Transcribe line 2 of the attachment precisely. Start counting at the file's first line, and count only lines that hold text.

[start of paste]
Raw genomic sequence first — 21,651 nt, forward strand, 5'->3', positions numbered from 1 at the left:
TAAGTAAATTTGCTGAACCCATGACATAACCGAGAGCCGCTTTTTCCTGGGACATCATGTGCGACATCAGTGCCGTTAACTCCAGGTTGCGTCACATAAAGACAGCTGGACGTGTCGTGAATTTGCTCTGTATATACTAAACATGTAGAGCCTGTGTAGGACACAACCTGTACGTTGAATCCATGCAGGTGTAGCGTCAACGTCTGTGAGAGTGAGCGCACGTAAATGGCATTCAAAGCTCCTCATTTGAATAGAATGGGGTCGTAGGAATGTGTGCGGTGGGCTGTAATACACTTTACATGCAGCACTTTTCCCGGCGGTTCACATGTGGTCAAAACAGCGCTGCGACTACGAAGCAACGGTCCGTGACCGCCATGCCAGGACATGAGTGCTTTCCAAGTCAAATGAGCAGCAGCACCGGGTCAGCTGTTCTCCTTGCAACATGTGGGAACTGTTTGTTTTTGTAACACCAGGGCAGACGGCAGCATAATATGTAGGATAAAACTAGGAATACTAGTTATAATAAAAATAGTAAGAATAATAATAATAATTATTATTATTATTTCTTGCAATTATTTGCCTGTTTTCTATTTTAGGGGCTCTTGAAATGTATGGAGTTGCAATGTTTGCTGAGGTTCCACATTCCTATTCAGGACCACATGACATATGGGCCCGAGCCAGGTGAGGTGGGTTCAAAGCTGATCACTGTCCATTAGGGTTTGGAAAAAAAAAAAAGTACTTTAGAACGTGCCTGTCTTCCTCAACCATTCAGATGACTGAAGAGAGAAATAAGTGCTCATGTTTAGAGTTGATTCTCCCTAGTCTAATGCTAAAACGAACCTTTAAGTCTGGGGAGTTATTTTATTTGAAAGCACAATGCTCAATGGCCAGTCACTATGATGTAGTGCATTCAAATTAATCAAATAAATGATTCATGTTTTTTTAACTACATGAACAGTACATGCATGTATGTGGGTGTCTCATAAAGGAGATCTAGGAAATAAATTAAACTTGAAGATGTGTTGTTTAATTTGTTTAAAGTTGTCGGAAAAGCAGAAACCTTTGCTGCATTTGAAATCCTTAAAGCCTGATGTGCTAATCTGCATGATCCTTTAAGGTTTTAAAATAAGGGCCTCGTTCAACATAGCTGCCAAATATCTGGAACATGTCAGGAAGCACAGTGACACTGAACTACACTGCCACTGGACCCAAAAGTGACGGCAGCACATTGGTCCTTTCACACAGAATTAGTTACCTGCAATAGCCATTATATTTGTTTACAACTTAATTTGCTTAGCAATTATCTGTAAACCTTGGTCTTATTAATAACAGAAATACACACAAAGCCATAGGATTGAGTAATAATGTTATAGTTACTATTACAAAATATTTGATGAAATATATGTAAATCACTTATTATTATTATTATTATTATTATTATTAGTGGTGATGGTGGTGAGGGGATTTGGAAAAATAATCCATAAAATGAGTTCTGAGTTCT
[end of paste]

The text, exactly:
TAAGTAAATTTGCTGAACCCATGACATAACCGAGAGCCGCTTTTTCCTGGGACATCATGTGCGACATCAGTGCCGTTAACTCCAGGTTGCGTCACATAAAGACAGCTGGACGTGTCGTGAATTTGCTCTGTATATACTAAACATGTAGAGCCTGTGTAGGACACAACCTGTACGTTGAATCCATGCAGGTGTAGCGTCAACGTCTGTGAGAGTGAGCGCACGTAAATGGCATTCAAAGCTCCTCATTTGAATAGAATGGGGTCGTAGGAATGTGTGCGGTGGGCTGTAATACACTTTACATGCAGCACTTTTCCCGGCGGTTCACATGTGGTCAAAACAGCGCTGCGACTACGAAGCAACGGTCCGTGACCGCCATGCCAGGACATGAGTGCTTTCCAAGTCAAATGAGCAGCAGCACCGGGTCAGCTGTTCTCCTTGCAACATGTGGGAACTGTTTGTTTTTGTAACACCAGGGCAGACGGCAGCATAATATGTAGGATAAAACTAGGAATACTAGTTATAATAAAAATAGTAAGAATAATAATAATAATTATTATTATTATTTCTTGCAATTATTTGCCTGTTTTCTATTTTAGGGGCTCTTGAAATGTATGGAGTTGCAATGTTTGCTGAGGTTCCACATTCCTATTCAGGACCACATGACATATGGGCCCGAGCCAGGTGAGGTGGGTTCAAAGCTGATCACTGTCCATTAGGGTTTGGAAAAAAAAAAAAGTACTTTAGAACGTGCCTGTCTTCCTCAACCATTCAGATGACTGAAGAGAGAAATAAGTGCTCATGTTTAGAGTTGATTCTCCCTAGTCTAATGCTAAAACGAACCTTTAAGTCTGGGGAGTTATTTTATTTGAAAGCACAATGCTCAATGGCCAGTCACTATGATGTAGTGCATTCAAATTAATCAAATAAATGATTCATGTTTTTTTAACTACATGAACAGTACATGCATGTATGTGGGTGTCTCATAAAGGAGATCTAGGAAATAAATTAAACTTGAAGATGTGTTGTTTAATTTGTTTAAAGTTGTCGGAAAAGCAGAAACCTTTGCTGCATTTGAAATCCTTAAAGCCTGATGTGCTAATCTGCATGATCCTTTAAGGTTTTAAAATAAGGGCCTCGTTCAACATAGCTGCCAAATATCTGGAACATGTCAGGAAGCACAGTGACACTGAACTACACTGCCACTGGACCCAAAAGTGACGGCAGCACATTGGTCCTTTCACACAGAATTAGTTACCTGCAATAGCCATTATATTTGTTTACAACTTAATTTGCTTAGCAATTATCTGTAAACCTTGGTCTTATTAATAACAGAAATACACACAAAGCCATAGGATTGAGTAATAATGTTATAGTTACTATTACAAAATATTTGATGAAATATATGTAAATCACTTATTATTATTATTATTATTATTATTATTAGTGGTGATGGTGGTGAGGGGATTTGGAAAAATAATCCATAAAATGAGTTCTGAGTTCT